Hymns from the nearby sanctuary drift through the open door as both church women and college students settle in to quilt. Some days participants pin on a name tag and get right to work, while other weeks they eat soup and bread together before getting started.
This is the scene at “Passing on Traditions” night at College Mennonite Church where Goshen College students meet church members to learn how to stitch.
The Wednesday night program grew out of a Goshen College production of the musical “Quilters.”
Deb Brubaker, professor of music and a quilter herself, helped direct the play last May. The actresses needed to be familiar with quilting terms and motions. Brubaker set up a quilt for the cast and crew to work on.
The students became excited about quilting, which got Brubaker thinking. “They were fascinated by putting the quilt in a frame and putting stitches in it,” Brubaker said.
Brubaker thought that students might be open to learning to quilt – an art that she hesitates to call dying but admits is certainly “not as prevalent in people’s lives as it used to be.”
Brubaker asked a group of church women if they would be willing help teach a new generation of quilters. They were more than willing. “The older women who don’t have regular contact with college students like I do are just thrilled,” Brubaker said.
The group knotted five comforters before the fall semester ended. They sent these to refugee camps through Mennonite Central Committee.
The record turnout is 22 students, but usually there are closer to six. Edna Reed, a member of College Mennonite, keeps an e-mail list of every student who has even once attended the night – 36 total, she said.
The students learn from a cohort of women from College Mennonite Church who range in age from 50 to 80 years old. They teach by demonstration, showing students how to hide the knot from their thread between layers of the quilt and how to make small, even stitches.
But according to Brubaker, the real benefit has nothing to do with needlework. “The conversation that goes on around a quilting frame is different from conversation anywhere else,” she said. “It’s deeper, more focused and supportive.”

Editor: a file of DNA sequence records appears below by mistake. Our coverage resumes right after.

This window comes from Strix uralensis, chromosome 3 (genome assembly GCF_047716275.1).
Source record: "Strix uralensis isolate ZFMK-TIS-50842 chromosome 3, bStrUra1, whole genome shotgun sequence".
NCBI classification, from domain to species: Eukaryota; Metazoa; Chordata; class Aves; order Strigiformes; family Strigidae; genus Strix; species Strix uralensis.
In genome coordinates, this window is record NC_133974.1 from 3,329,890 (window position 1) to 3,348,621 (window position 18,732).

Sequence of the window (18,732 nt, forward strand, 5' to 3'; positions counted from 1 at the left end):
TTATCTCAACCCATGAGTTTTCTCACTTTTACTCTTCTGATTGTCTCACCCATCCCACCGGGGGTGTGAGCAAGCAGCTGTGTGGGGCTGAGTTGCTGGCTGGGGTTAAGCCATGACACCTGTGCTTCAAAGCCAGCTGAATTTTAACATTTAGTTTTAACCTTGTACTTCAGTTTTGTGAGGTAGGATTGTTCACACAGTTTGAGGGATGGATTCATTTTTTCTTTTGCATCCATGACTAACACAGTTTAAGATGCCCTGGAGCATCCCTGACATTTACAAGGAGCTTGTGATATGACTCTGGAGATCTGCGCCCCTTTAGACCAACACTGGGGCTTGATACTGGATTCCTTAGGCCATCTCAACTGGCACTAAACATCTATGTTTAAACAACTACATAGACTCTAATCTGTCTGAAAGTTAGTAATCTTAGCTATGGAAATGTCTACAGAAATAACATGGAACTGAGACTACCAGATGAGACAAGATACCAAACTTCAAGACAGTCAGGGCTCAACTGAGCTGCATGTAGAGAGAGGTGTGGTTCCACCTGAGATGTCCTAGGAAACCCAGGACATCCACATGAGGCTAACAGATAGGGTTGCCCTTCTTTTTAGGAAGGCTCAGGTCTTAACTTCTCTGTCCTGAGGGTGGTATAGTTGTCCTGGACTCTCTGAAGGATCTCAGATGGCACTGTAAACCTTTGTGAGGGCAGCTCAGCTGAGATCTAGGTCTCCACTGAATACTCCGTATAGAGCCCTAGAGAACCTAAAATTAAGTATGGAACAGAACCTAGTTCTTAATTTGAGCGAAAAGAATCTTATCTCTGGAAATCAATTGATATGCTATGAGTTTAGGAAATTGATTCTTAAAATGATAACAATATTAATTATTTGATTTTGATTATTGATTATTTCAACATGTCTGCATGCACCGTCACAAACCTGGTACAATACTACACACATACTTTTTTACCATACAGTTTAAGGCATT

It is these interactions that make the “Passing on Traditions” nights significant to Brubaker. “This art of quilting is forming a bridge, and both sides benefit,” Brubaker said. “We’re teaching an art and passing on traditions. We’re not only passing on skills, but we’re also passing on stories.”
Reed agreed. “It’s just a nice fellowship,” she said. “I don’t know what it is.”
Naomi Tice, a junior from Salisbury, Pa., said her family would often have a comforter set up in their home during the winter. She also took a quilting course in junior high school. “It’s fun,” she said. “It’s just a non-threatening way to meet new people.”
She especially likes that conversations around quilts are “just not awkward.”
But, Tice was already adept with a needle, so this multitasking comes easily. Analisa Gerig-Sickles, a 22-year-old Goshen College senior, is a relative newcomer and finds it more difficult to concentrate on her stitches and carry on conversations. She finds instead that the act of quilting itself forges connections with the group around her and beyond.
Gerig-Sickles comes from a long line of quilters, including her mother and both grandmothers. She remembers watching one grandma make the quilt that now covers her bed in West Branch, Iowa and also has a “crazy quilt” – one without a set pattern – from her mother.
These three women would have been Gerig-Sickles’ teachers, but they have all passed away.
Learning to quilt at College Church gives her a link to them. “[I] feel some kind of connection between my relatives and ancestors while I am quilting,” she said. “I am doing the same thing they used to do. This makes a camaraderie with them.”
The students are using their new skills to make a quilt of their own, which Reed calls “the most exciting part.” The quilt uses a slightly asymmetrical pattern of blue, purple, red and yellow Batik fabric squares, framed by rings of white.
They hope to auction the quilt at the Mennonite Relief sale. They are getting worried that they will not finish it in time so are considering taking it to Gerig-Sickles’ apartment to work on it week-long. And, although they originally intended it as a student-only quilt, the older women are now pitching in as well to make sure it will be ready.
It is coming along. From the fine, even stitches of the experts to the thicker ones of the beginners, the quilt keeps getting closer to completion.
“Every week it’s more exciting,” Gerig-Sickles said.